The Government yesterday announced further steps in its ongoing Brexit contingency and preparedness work, recognising that there is now a significant risk of a no deal Brexit on 31 October.
The Brexit Contingency Action Plan Update published today reflects the extensive whole-of-Government and EU level work which has already taken place, as well as the additional work that will happen between now and 31 October.
The consequences of a no deal Brexit will be profound, including macroeconomic, trade and sectoral challenges. It will also have implications for trade on the island of Ireland, North and South cooperation and will pose risks for the Good Friday Agreement and political stability. It could have lasting societal impacts for Northern Ireland.
While the Government’s extensive preparedness and contingency efforts will help mitigate the negative effects of Brexit, a no deal Brexit will be highly disruptive. In such a scenario, it will be impossible for the UK to maintain the current seamless arrangements with the EU across the full range of sectors and this will have knock-on consequences for Ireland.
For the time between now and 31 October, the Action Plan emphasises the need for stepped up preparedness measures, by exposed businesses in particular. Citizens and businesses cannot assume that because a no deal Brexit was averted in March and April that the same will happen in October – the need for prudent preparations is more pressing than ever. Key areas for continued work will include preparing for Budget 2020, additional infrastructure for ports and airports, and a new phase of the Government’s Brexit communications including an intensified engagement programme by Revenue, focussed on individual businesses and including targeted letters and follow-up phone calls.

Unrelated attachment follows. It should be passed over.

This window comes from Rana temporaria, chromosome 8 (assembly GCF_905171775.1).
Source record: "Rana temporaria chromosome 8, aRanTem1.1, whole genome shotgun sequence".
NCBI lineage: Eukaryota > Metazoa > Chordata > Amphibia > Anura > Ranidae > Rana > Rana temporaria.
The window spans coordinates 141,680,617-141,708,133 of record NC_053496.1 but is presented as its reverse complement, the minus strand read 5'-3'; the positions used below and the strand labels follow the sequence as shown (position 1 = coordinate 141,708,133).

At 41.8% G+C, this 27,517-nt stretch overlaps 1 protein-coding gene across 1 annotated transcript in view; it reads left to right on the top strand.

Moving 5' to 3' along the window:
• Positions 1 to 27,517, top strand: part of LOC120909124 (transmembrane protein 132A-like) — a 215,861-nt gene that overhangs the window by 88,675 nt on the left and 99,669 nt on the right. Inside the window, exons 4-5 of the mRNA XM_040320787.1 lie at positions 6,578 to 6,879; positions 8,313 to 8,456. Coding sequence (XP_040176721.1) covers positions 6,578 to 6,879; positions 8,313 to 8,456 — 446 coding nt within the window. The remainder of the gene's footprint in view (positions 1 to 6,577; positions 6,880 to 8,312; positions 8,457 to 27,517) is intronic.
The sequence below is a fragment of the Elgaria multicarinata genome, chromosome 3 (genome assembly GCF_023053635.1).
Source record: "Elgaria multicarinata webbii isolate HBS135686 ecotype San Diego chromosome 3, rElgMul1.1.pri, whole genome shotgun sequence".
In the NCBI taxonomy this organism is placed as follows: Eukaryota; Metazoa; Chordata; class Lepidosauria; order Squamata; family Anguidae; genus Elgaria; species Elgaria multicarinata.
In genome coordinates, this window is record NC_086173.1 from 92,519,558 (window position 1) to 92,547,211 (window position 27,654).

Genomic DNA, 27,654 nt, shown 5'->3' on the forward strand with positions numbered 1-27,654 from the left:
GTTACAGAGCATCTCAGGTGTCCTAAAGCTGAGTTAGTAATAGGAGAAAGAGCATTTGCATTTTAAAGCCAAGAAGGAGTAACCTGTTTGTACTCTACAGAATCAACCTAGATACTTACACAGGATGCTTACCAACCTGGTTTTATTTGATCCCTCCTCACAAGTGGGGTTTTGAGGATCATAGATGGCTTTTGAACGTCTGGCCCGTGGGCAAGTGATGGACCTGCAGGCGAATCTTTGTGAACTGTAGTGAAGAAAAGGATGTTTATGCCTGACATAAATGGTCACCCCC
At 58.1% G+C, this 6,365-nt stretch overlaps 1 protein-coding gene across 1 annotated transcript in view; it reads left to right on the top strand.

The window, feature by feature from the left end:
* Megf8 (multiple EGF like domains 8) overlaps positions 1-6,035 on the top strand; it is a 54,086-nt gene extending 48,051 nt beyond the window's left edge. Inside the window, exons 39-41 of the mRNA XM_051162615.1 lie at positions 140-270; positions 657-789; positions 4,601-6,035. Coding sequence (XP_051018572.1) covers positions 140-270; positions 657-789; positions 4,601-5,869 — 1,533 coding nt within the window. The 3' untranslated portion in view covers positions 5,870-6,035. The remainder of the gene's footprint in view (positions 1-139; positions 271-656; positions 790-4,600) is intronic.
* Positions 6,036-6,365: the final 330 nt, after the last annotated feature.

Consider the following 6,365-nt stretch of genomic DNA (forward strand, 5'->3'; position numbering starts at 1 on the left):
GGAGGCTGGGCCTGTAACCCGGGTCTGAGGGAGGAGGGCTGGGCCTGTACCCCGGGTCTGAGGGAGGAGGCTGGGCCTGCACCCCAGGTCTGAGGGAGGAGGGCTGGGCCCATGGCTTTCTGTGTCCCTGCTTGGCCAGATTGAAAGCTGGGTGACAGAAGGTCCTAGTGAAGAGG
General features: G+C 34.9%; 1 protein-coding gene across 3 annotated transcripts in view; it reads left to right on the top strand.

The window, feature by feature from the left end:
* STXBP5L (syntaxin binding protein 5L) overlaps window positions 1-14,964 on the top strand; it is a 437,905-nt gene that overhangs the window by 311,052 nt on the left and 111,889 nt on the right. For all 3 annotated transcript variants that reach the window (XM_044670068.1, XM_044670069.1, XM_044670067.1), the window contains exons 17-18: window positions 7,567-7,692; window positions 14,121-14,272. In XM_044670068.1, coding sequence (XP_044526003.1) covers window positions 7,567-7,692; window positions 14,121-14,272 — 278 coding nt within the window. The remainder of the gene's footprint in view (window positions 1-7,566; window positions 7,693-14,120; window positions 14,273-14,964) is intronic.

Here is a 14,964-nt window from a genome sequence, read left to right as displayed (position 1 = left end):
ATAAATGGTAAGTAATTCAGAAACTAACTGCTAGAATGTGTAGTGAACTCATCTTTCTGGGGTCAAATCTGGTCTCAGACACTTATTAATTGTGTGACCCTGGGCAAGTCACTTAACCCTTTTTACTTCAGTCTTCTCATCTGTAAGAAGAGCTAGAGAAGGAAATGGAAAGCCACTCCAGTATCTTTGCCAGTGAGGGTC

Speaking after Cabinet, the Tánaiste said:
“A no deal Brexit will have really stark and wide-ranging effects. All government departments and state agencies are working non-stop to prepare the country and limit the damage if Britain decides to leave the EU without agreement. In a no deal the EU and Ireland maintain twin objectives of no hard border and protecting the Single Market and Ireland’s place in it. However, no deal will have devastating effects on the all island economy.”
Minister for Finance, Paschal Donohoe stated:
“Ongoing work at Government level will include preparing for Budget 2020 and additional infrastructure for ports and airports. At each of the three locations – Dublin Port, Rosslare Europort and Dublin Airport – sufficient temporary facilities were in place at the end of March in the event that the UK had left with no-deal. Nevertheless, work will continue as required during the period of the Article 50 extension Government’s Brexit communications will intensify. Our Revenue engagement programme will increase their focus on individual businesses with targeted letters and follow-up phone calls.
“It is only by Government, business and citizens working together nationally and with our EU partners that we can aim to mitigate as far as possible the impacts of a no deal Brexit, should that happen, and ensure that we are as prepared as we can be for the changes it will bring.”
Minister of State for European Affairs, Helen McEntee stated:
“With just 114 days out from the prospect of a no-deal Brexit and following the publication of the government’s Contingency Action Plan Update I am urging those who have not already engaged to do so as a no-deal outcome as it is a significant possibility.
“The risks of a no-deal Brexit are extremely serious and will have a hugely negative impact on people’s lives across the country. It is important for people and businesses to take practical measures to avoid the worst effects of Brexit. To find out more information on what steps you can take to prepare for a no-deal Brexit make sure to visit www.gov.ie/Brexit.”